Ken Singleton checks out the info on his Racepak gauges.
The B Field final would pair two legendary names in funny car racing against one another. In one lane would be Michigan’s “Detroit Tiger” owned and driven by Steve Timoszyk who had already visited in the Winner’s Circle in the A Field, at Central Illinois Dragway earlier this summer. In the opposite lane would be the “Chi-Town” Hustler from just the other side of the lake in Illinois with Pat Minick’s grandson, Mike behind the butterfly steering wheel. Minick had qualified on the pole, but as the speed had indicated there was more potential there and he proved it with runs of 3.80 and 3.73 at nearly 200 mph. Meanwhile Timoszyk had taken out Todd Barker’s “Back in Black” Corvette with a 3.98 and fellow Michigander Sue Christophersen in her “Suzy Q” 57 Chevy with another 3.98. Based on et Minick was favored in his nitro burner versus Timoszyk’s alky flopper. However, ignition gremlins struck the Hustler and despite the feverish work of several teams they were unable to get it fired. Therefore, Timoszyk was granted a solo, but he did not take it easy. Instead he drove it out the backdoor with a 4.02 at 180 mph.
Steve Timoszyk takes the B Field win on a solo when Mike Minick's "Chi Town Hustler"
failed to start due to ignition issues. Timoszyk drove it through to a 4.02 at 180 mph.
Next was Middendorf versus Singleton and another alky versus nitro battle. Middendorf held lane choice and took the driver’s left lane. As the cars drove past the 330 ft. mark they looked as if they were neck and neck, but at the 660 ft finish line the win light shone in Middendorf’s lane with a 3.61 at an even faster 322 mph to Singleton’s game-but-not-enough 3.76 at 202 mph.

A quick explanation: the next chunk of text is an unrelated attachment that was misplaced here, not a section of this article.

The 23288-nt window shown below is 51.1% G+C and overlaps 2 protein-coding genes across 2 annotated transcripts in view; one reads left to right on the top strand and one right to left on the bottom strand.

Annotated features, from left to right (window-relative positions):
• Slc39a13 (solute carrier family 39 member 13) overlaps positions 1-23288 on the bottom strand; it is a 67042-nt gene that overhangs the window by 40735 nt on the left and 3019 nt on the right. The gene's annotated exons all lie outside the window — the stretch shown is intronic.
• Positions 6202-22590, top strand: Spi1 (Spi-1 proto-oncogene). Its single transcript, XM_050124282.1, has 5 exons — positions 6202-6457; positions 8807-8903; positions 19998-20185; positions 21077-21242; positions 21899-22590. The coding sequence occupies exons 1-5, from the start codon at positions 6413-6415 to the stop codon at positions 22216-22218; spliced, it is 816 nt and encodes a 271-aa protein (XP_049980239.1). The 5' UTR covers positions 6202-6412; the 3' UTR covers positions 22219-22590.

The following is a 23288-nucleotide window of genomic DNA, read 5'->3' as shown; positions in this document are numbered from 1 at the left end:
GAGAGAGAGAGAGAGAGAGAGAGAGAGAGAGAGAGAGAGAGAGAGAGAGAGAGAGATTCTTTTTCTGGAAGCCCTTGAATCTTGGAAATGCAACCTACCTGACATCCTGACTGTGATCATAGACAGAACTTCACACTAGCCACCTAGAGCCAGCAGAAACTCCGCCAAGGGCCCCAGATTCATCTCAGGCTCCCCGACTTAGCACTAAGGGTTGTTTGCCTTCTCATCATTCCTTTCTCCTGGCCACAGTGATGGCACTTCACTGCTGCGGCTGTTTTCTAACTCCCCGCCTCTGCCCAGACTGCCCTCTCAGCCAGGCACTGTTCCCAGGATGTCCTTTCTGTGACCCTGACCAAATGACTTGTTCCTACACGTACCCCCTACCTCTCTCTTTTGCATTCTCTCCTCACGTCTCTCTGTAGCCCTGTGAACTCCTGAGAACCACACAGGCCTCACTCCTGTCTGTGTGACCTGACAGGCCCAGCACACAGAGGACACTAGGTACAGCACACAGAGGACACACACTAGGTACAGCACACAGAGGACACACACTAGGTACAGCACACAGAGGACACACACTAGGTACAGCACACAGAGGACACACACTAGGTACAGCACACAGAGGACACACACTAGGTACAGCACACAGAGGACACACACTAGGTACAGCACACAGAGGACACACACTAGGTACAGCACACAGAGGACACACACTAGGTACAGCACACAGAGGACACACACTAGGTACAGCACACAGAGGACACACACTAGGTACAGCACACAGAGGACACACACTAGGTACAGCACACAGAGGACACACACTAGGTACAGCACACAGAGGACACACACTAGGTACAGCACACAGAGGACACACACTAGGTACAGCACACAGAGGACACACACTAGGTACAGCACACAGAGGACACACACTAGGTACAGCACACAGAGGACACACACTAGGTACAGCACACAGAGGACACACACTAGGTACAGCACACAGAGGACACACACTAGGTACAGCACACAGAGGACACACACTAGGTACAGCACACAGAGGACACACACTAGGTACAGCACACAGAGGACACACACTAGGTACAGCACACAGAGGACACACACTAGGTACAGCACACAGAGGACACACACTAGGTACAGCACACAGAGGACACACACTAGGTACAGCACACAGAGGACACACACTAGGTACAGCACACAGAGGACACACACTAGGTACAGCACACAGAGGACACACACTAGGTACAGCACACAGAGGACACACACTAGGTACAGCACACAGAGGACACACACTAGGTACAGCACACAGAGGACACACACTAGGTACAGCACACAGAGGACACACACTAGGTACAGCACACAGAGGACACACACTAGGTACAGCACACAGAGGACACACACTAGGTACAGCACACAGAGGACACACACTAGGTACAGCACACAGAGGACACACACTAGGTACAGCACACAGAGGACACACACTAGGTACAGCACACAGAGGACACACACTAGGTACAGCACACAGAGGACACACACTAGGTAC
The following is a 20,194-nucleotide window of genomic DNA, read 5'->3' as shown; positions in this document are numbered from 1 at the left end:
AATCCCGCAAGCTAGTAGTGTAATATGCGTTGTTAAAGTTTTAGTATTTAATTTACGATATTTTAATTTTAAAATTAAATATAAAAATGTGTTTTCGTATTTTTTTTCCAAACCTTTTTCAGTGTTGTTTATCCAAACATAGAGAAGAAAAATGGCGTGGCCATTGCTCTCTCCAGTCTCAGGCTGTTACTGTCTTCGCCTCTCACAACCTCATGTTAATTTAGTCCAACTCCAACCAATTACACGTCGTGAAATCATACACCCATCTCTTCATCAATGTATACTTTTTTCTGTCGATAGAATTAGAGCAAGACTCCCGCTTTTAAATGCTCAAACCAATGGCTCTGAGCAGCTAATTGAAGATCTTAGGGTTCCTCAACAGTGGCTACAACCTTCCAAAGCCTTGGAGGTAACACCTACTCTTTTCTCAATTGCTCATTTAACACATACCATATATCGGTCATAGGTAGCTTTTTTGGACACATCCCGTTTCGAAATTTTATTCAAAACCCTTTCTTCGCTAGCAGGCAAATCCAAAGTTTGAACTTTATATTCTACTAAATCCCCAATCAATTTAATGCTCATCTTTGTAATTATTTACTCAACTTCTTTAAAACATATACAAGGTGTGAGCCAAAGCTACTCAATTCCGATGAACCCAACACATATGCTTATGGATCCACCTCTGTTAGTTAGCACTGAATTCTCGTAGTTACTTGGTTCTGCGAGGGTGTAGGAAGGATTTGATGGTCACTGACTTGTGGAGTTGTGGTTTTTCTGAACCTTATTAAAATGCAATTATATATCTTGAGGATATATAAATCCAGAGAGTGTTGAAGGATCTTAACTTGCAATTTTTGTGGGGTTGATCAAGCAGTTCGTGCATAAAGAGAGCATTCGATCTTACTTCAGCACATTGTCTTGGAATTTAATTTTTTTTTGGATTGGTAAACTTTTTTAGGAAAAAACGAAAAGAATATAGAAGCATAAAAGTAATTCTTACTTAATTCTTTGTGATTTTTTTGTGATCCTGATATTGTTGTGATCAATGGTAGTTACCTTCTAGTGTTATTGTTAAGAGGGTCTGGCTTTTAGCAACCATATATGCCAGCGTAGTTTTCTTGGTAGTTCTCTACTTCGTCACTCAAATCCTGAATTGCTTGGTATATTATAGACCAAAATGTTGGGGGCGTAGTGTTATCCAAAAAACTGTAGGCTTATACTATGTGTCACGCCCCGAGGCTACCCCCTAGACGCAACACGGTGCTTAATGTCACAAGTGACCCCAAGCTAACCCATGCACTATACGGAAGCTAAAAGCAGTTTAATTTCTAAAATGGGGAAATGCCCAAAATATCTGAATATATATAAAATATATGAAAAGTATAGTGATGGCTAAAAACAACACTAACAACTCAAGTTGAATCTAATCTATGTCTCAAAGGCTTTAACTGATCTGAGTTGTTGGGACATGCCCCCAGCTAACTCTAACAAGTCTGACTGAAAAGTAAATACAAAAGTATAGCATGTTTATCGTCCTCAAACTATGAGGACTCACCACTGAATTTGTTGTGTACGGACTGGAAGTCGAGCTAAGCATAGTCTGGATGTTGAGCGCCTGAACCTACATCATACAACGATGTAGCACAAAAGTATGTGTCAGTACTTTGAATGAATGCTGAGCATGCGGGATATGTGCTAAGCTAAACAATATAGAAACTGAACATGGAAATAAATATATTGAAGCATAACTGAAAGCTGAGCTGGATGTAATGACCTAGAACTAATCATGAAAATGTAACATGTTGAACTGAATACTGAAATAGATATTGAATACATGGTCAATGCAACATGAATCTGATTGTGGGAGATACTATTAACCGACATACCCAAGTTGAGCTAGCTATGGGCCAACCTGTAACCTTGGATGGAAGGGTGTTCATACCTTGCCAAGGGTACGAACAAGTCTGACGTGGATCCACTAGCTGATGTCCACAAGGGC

Singleton got a slight jump on Middendorf off the start, but it wasn't enough to hold off the series points leader.
Middendorf takes the win over Ken Singleton with a 3.62 to a 3.76 for the A Field victory.
The Nostalgia Drag Racing League brought out a plethora of nostalgic vehicles as well. Not only does the series provide a wide variety of outstanding vintage race cars, but they perform just as good as they look. In combination with the Funny Car Chaos series there was little down time to be had for the spectators, … and photographers as more and more stellar racing vehicles competed.
In the four-category series it was Nick Dishon in his silver Camaro besting Jim Hayes for the Nostalgia Pro Gas title. In the Nostalgia Pro Comp category, it was Tod Kapp in his red 23 T altered getting the win over Tom Mallack and his roadster. The Pro 7.5 series saw Derek McCuistion taking the win in the all FED final against Verne Griffith. The Pro 7.0 category saw the win light come on for Jefferey Sanborn in the “Bruiser” Fiat over Larry Harlen’s blown Anglia.
Jeffrey Sanborn took the win in the 7.0 Pro category.
The capacity crowd was surely treated to show that had a little bit of everything from, the NDRL and Funny Car Chaos, to even some modern day fuelers, jet dragsters, Bob Motz’s jet Kenworth, and even a wheelstander. We’re just another 12 months a way from the return of the Funny Car Nationals next year so if you don’t have it on your calendar yet, I would highly recommend it.
See you at the drags,
Mike Sopko Jr.